The RBI on April 1, 2014 announced the first bi-monthly monetary policy, though no significant amendments have been made in comparison to the previous measures. I will discuss the prominent elements and then would come to a conclusion. The Repo rate remains unchanged at 8 percent. The Cash Reserve Ratio too remains unaltered at 4 percent, policy repo rate under LAF at 8 percent, and marginal standing facility and bank rate at 9 percent. However the liquidity provided under 7-days and 14-days term repos has been enhanced from 0.5 percent of NDTL to 0.75 percent. In the same context, liquidity provided under overnight repos under the LAF has been trimmed down from 0.5 percent of bank-wise NDTL to 0.25 percent.
The measures of the RBI concentrate at maintaining the economy on a disinflationary route wherein it is likely to hit 8 percent CPI inflation by January 2015 and 6 percent by January 2016. The GDP growth is projected to be around 5.5 percent for the FY 2014-15 promising little increase from below 5 percent during the FY 2013-14. This recovery would be contingent to the trust of consumers in the investment domain with improvements in the industrial sector. With uncertainty of south-west monsoon, the enhancement delivered by the agriculture sector in 2013 may fade. Discussed hereunder are the policy frameworks for different sectors of the economy. Post consulting the EC, the RBI can announce in-principle approval of new licenses. Modules like on-tap licensing and differentiated bank licenses can be introduced which will also embrace mergers in the banking sector.
By the end of May this year, draft framework for dealing with D-SIBs (Domestic Systematically Important Banks) is anticipated to be released. By the same time, Liquidity Risk Monitoring tools and guidelines related to Basel III Liquidity Coverage Ratio can also be expected. Guidelines would soon be issued that would facilitate banks to extend partial credit enhancements to corporate bonds. It is suggested that under the supervisory review of the RBI, banks must work to toughen governance standards to contain increasing NPAs. It is proposed to introduce, for Primary Dealers, a robust market making scheme wherein specific securities would be allocated to them. Plus, performance of Primary Dealers would be under review.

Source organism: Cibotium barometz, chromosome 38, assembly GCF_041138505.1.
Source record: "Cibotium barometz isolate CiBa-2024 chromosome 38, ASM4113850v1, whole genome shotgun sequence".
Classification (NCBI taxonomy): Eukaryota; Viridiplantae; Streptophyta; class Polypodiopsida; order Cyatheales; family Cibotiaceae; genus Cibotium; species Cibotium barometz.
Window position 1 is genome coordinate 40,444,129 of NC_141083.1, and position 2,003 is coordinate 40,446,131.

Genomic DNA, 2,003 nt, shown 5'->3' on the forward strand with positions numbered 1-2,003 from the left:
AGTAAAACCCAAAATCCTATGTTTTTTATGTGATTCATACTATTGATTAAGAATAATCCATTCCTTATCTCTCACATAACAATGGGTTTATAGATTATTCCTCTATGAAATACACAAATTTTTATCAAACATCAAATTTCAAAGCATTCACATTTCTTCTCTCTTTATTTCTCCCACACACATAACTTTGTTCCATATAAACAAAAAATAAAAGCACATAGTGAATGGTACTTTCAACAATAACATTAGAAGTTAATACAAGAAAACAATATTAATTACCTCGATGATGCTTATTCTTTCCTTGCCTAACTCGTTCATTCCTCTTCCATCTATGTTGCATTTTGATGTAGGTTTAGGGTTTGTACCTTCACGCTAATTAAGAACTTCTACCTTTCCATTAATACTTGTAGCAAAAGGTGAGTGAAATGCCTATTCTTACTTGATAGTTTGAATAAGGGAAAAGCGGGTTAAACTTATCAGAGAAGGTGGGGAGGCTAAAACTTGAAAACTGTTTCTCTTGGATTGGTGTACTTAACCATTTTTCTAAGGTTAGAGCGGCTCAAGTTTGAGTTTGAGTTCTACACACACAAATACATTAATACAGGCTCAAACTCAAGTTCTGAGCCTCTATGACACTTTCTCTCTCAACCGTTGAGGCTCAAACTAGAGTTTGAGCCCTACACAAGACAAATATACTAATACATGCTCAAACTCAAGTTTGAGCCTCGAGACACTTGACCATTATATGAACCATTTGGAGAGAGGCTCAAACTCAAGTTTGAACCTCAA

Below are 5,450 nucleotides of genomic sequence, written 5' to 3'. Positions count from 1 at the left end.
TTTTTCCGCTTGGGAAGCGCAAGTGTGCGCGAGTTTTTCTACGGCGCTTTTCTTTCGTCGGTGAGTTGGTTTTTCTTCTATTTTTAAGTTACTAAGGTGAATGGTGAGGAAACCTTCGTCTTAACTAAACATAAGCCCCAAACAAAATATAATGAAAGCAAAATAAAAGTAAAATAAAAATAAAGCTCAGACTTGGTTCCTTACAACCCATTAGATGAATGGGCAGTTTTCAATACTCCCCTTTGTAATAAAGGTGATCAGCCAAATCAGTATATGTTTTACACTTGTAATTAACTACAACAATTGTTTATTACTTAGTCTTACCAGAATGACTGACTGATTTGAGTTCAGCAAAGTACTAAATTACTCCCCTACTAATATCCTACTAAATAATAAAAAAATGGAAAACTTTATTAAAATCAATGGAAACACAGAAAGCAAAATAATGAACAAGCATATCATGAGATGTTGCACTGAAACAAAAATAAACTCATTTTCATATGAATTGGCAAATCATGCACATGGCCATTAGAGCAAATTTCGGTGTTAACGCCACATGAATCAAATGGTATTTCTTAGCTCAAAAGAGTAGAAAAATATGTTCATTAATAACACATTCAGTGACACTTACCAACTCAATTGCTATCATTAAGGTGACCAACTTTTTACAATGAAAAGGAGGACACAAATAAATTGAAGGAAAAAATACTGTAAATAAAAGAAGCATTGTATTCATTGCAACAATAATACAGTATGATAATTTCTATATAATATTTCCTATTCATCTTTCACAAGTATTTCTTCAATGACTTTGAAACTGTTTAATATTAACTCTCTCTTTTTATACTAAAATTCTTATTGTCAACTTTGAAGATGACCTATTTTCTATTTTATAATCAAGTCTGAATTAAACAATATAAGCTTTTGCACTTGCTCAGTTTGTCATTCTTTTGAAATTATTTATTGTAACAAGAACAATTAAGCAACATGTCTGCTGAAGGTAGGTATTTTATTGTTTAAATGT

Foreign investment would be eased along with trouble-free KYC norms for opening of bank accounts by foreign portfolio investors. To allow Foreign Institutional Investors hedge their currency risk with use of exchange traded currency futures in the domestic exchanges, the RBI is in consultation with SEBI. Refined guidelines would be in place for commercial banks with a view to overcome the challenge of cash management of Business Correspondents. MSEs can expect some favors as banks have been asked to review their credit and loan policies for this sector. To encourage consumer protection, effective guidelines are proposed to be implemented in view of domestic as well as international best practices.
Now, what are the expectations from the upcoming bi-monthly policy review scheduled in June 2014? Definitely, RBI which has maintained status-quo with repo rates and bank rates would align the policies in view of the political environment then. The prevailing economic and political conditions do not permit rate cuts, however the picture would change, rather advance with the formation of a stable union government. Also, the industrial policies and bold decisions of the new government can allow RBI to reconsider bank rates. A lot would also depend upon the climatic and monsoon conditions that would affect the agricultural sector either adversely or favorably. Lastly, I would conclude with a view that the central bank must also tighten the handling of NPAs by banks which has been a prominent drawback in the efficiency of the banking sector.